Sunday, October 29, 2017

Riccardo Ajossa at Spazio Nuovo, Rome

Last year Bill and I discovered Spazio Nuovo -- Rome's coolest contemporary art gallery. We have discovered interesting European and South American artists there.
We didn't know Riccardo Ajossa whose works are currently on display in a show called #incerticonfini (in English: Uncertain Boundaries). Above: the panel in the centre is ink on handmade paper flanked by two photographs.
Both the paper and the inks in the panel on the left have been made by the artist. The paper has been made using a traditional Korean technique. The inks are made according to historical recipes. 
For the photograghs the artist has placed details from paintings by Titian and Tiepolo in the water on Portuguese beaches and recorded the reflections.
Ajossa has also made a set of collages using his handmade papers with antique prints.
 Bill and I were drawn to one last ambitious artwork --
a table filled with artist's studies -- experiments with pigments on old paper stock
with gorgeous results.
I took these details with my phone. Phones are uniquely suited to tabletop photography.
Guillaume, one of the gallery's founders encouraged us to "dig down" through the layers to look at the works beneath.
We bought this collage. Isn't it lovely? Note to collectors: the works on the table are very reasonably priced -- if you are in Rome you might want to get down to Spazio Nuovo sooner rather than later.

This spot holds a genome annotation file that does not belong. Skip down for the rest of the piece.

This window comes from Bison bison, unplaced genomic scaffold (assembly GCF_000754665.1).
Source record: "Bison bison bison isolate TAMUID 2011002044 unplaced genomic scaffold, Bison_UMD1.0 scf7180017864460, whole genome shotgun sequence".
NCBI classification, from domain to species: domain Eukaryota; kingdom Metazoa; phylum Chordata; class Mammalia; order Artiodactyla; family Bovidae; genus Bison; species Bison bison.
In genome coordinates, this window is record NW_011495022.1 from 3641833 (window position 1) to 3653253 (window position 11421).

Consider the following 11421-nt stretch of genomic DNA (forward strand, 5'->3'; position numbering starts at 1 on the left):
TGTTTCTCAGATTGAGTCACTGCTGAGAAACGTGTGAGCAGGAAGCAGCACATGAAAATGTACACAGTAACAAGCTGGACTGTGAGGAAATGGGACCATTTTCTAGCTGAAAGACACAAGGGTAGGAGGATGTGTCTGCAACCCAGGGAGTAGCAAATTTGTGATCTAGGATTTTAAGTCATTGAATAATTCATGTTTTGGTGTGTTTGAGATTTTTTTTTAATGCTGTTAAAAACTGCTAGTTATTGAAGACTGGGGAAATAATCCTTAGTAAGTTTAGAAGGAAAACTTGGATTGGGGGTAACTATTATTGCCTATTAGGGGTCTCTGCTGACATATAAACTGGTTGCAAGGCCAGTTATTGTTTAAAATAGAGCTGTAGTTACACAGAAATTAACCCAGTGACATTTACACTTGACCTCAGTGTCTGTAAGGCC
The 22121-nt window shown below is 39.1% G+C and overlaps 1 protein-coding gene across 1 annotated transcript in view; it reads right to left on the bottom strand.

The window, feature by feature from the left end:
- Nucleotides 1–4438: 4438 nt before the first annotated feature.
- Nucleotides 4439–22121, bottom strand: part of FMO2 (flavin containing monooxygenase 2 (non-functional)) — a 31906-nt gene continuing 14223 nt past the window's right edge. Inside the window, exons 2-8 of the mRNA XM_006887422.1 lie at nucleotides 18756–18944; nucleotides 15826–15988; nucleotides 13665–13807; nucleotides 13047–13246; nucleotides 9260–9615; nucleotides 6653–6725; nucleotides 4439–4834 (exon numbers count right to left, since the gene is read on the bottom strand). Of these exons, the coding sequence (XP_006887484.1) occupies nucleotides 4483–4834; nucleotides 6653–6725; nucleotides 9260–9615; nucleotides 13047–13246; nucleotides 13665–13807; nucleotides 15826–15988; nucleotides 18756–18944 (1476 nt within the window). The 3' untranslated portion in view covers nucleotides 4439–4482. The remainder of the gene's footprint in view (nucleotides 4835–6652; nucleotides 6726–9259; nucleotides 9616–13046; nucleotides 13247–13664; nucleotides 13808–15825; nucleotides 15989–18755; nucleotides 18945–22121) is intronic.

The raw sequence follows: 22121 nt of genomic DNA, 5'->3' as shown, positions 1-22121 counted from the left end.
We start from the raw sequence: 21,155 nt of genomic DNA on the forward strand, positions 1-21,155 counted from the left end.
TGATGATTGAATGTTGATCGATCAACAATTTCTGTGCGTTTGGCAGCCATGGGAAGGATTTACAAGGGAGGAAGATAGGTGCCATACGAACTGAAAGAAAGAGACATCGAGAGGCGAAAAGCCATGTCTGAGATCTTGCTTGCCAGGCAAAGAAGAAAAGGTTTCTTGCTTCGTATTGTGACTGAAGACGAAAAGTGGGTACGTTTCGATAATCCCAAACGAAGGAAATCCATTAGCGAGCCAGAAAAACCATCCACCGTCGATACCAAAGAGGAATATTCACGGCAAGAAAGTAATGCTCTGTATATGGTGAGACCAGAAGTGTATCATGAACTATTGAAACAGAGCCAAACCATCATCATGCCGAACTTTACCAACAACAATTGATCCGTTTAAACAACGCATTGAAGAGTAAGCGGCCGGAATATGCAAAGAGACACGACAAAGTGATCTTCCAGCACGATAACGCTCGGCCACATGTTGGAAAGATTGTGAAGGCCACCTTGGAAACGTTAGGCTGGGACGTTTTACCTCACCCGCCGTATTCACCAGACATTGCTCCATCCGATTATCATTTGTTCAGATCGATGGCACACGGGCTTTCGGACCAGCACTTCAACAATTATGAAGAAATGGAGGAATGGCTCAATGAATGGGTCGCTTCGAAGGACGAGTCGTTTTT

Organ concerts at Portuguese church

When in Rome it is fun to take advantage of the free concerts that happen in the local churches.
John and I visited the extravagantly Baroque Sant'Antonio dei Portoghesi to hear two concerts featuring virtuoso organist, Giampaolo Di Rosa.
The interior of the church is rich with marble walls
and ornate chapels.
The space filled up quickly. The church must have established a reputation for quality concerts.
The first concert featured piano pieces by Scarlatti and organ music by Bach and finished with an impassioned improvisation by Di Rosa on the theme of the centenary of the visions at Fatima.
We were quite curious about the second concert because we knew of twentieth century atonal composer Olivier Messiaen but we were not familiar with his work.
Les Corps Glorieux (The Glorious Body) was a fascinating and gorgeous piece of music and allowed Di Rosa to use all his skills at evoking timbre and colour from his magnificent instrument.

Saturday, October 28, 2017

Monet at the Wedding Cake

John and I just saw a great show of Monet paintings at the Complesso del Vittoriano gallery in Rome.
The gallery is set into the east side of the Monument to Vittorio Emanuele II (better known as the Wedding Cake). The paintings are on loan from the Musée Marmottan Monet in Paris.
We entered through a multi-media display of details from Monet's famous Water Lily paintings.
The show opens with a number of Monet's late works -- Boats in the Port of Honfleur, 1917
Hemerocallis, 1914-1917,
Waterlilies and Agapanthus, 1914-1917